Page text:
Hair care experts suggest that you should not relax your hair to the point where it is bone straight. Generally it should not be more than 80% straight; this leaves some elasticity in the hair.   I certainly didn’t know this when I relaxed my hair and my hair stylists didn’t follow this rule either. Instead they would wait until my scalp started to burn before they would even consider washing the relaxer out, this is not good hair care practice. Most of us believed that the straighter the hair the better. If  our hair wasn’t bone straight after a relaxer session it would have been considered a failure.  This doesn’t mean that such hair care experts are condoning the use of heat either in order to get the hair bone straight. In fact using heat on relaxed hair is not recommended, as this can cause dryness and breakage on hair that is already lacking in elasticity.

Wavy Relaxed Hair

Wavy Relaxed Hair

Relax the hair less frequently

Hair care experts also recommend that you relax your hair every 10 to 12 weeks rather than the popular 6 to 8 weeks. This is simply because of the harsh effects of the chemicals in relaxers and the risk of over processing. The more time that passes between relaxers the better, as this would reduce your overall use of chemicals.  How many of us followed this rule when we had relaxed hair? I relaxed my hair every six weeks without fail because I couldn’t handle the re-growth.  I didn’t like the very appearance of it. If you were going to follow this rule, you would have to learn to blend the two hair textures. Again, the use of heat to do this isn’t encouraged and it is stressed that such usage should be minimized. Using heat on the new growth is futile because any slight moisture on the scalp will result in the hair reverting. That’s why many of us fell into the trap of using heat too frequently, in between relaxers.  Some of us used it daily!  It would be beneficial to try braid-outs and twist-outs in between relaxers as this will blend the two textures well.

Don’t relax damaged hair

Dealing with two hair textures in between relaxers sounds like hard work to me and indicates that relaxed hair is not as easy to manage as people would love to have you believe. From personal experience the longer I waited in between relaxers the more shedding I experienced. This gave me the false idea that my hair was breaking without the relaxer and so I needed to relax it as soon as possible. The cause of heavy shedding between relaxers is still unknown and this topic has been debated.  It is suggested that you should wait for this period of shedding to subside before getting another relaxer.  Relaxing the hair is such a harsh process and should be done when the hair is in the best possible condition.

Respect the mark of demarcation

This is the point where the new growth reaches the straight, relaxed hair.  Hair care experts stress that when you relax your hair, you should not apply any of the mixture to the hair that is already straightened. You must only apply the relaxer to the new growth as this can lead to over processing. Well, I know from experience that this is almost impossible to do in reality.  Audrey Davis-Sivasothy suggests that you cover the relaxed hair with a thick cream or oil to form a protective barrier between the new growth and the relaxed hair. This may be the best way of preventing over processing. In practice, I know many of us did not take this rule seriously and I have seen hair stylists applying the mixture to about half of the hair. They certainly didn’t take care to ensure that they only applied the relaxer to the new growth. Hence, this is why many of us endured over processing as a regular occurrence.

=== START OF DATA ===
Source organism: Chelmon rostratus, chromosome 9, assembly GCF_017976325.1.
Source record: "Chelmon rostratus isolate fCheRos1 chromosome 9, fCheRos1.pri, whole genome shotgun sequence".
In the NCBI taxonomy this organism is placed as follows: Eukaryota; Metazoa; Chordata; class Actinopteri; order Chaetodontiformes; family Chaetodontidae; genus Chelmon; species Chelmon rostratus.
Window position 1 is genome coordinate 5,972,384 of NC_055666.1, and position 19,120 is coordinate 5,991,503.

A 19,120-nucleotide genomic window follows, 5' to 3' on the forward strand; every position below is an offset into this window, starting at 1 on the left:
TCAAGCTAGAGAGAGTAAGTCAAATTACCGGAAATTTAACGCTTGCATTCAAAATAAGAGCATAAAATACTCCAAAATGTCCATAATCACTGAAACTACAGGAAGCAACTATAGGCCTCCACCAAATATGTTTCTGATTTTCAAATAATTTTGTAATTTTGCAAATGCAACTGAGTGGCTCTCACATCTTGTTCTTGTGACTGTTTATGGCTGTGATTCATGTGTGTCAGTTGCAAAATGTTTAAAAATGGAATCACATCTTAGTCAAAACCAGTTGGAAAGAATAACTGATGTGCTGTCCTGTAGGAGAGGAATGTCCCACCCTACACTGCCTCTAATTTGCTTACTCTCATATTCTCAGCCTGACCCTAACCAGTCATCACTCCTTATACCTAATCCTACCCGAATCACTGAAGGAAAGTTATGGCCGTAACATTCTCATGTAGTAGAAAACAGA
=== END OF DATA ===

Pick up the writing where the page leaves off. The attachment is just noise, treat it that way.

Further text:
Protein and moisturizing treatments

How many of us knew the difference between protein and moisturizing treatments when our hair was relaxed? And the importance of balancing moisture and protein with our treatments and products?  I can now concoct my own homemade protein and moisturizing treatments and I’m aware of the benefits. I don’t do protein treatments very often because I don’t have to, but with relaxed hair frequent protein treatments are a must.  Getting the protein/moisture balance right takes time and practice.   Protein treatments combat the weakening effects of the chemicals in relaxers.   Regular moisturizing treatments are also important in between relaxers. Relaxed hair is even more prone to dryness due to the chemicals in relaxers, despite clever marketing to convince you otherwise.

I only had treatments at the salon once in a while and the treatments I bought from the shops were mainly moisturizing treatments. I probably should have been having more protein treatments but I was unaware of the difference.  According to expert advice, protein treatments should be done every two to three weeks and moisturizing treatments should be done weekly with relaxed hair.

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SimplYounique's hair growth

SimplYounique’s natural hair growth

After truly researching the effects of relaxers, I do not consider relaxed hair easier to manage. It also takes time and effort to maintain the health of relaxed hair. Dealing with the effects of chemical relaxers can be more of a headache, literally and figuratively speaking.  I think it was a miracle I made it through my relaxed years with hair still on my head, because I broke so many hair care rules.  Besides, you can still have straight hair when it is natural without the use of chemicals. If you are happy with your  relaxed hair that’s great!  You may still believe it is easier to manage.  We are all allowed our own opinions and our individual experiences differ.  However, I would suggest doing your research and adopting good hair care practices whatever your hair texture.